A new report by CEO’s For Cities shows how access to destinations is more important than how fast you can drive in your car while you are trying to get there.  The report, titled, “Driven Apart: How Sprawl is lengthening our commutes and why misleading mobility measures are making things worse makes a couple of points, which you can probably guess from the title, but I’ll lay it out anyway: 

1. People who live in sprawling metropolitan areas, spend more time commuting in their cars; and

2. Measuring traffic congestion without considering the length of the trip is not the best way to go about it. 

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Yes, you could have guessed that — a 6-year-old child could have guessed that. But not the U.S. Department of Transportation. An “industry-standard” measures for traffic congestion used by the Texas Transportation Institute as part of their annual Urban Mobility Report which is used to help allocate multi-billion dollar infrastructure investments that shape our communities for centuries to come. So it’s kind of a big deal that their methodology shows lower “congestion” and “commuter stress” for cities that are sprawling, than they would if they only used peak traffic travel time. Another Big Oil Conspiracy spawned from Texas to keep us chained to our cars? Probably not, but the effect is similar. 

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In an alternate methodology, Driven Apart compares the total number of peak traffic hours in a metro area (how much time we actually spend stuck in traffic, rather than the distance-neutral indices used by the Urban Mobility Report, and comes up with very different results).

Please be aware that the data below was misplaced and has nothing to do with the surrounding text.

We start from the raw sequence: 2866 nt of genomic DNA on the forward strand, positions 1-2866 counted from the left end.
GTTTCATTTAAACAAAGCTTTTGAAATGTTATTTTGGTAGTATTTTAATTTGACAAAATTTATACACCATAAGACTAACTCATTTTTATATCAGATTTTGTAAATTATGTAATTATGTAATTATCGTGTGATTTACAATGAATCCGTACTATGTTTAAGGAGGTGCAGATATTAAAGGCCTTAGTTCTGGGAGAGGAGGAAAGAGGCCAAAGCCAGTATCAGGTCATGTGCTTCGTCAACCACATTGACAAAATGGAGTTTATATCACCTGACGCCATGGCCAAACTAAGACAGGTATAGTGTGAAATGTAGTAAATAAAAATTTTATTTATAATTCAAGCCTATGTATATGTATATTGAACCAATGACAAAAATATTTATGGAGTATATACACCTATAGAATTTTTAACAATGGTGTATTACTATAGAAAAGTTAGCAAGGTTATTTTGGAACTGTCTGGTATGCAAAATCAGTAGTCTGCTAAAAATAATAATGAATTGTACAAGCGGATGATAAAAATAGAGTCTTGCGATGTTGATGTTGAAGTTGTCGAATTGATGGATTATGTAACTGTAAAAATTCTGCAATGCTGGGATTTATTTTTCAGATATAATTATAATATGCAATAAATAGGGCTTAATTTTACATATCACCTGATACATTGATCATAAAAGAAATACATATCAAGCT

Driven Apart shows that the people in Nashville, Oklahoma City, and Birmingham spend the most time in their cars in traffic, with Chicago, New Orleans, and Milwaukee spending the least. This is in contrast to the UMR rankings that have L.A., D.C., and Atlanta as the most congested and Buffalo, Rochester and Cleveland as the least.

CEO’s for Cities calculates that if all metro regions performed as well as the top tier cities in their report, their residents would drive about 40 billion fewer miles per year, and save about $31 billion a year. And that’s not even counting the increase in quality of life we would enjoy by not having to spend the extra 40 hrs a week in traffic.

In essence, the UMR methodology shows how quickly you move, but not whether you’re getting where you’re going. Perhaps if we planned our cities and roadways for maximizing access to destinations rather than as a way to move cars around efficiently, maybe we’d get somewhere. 

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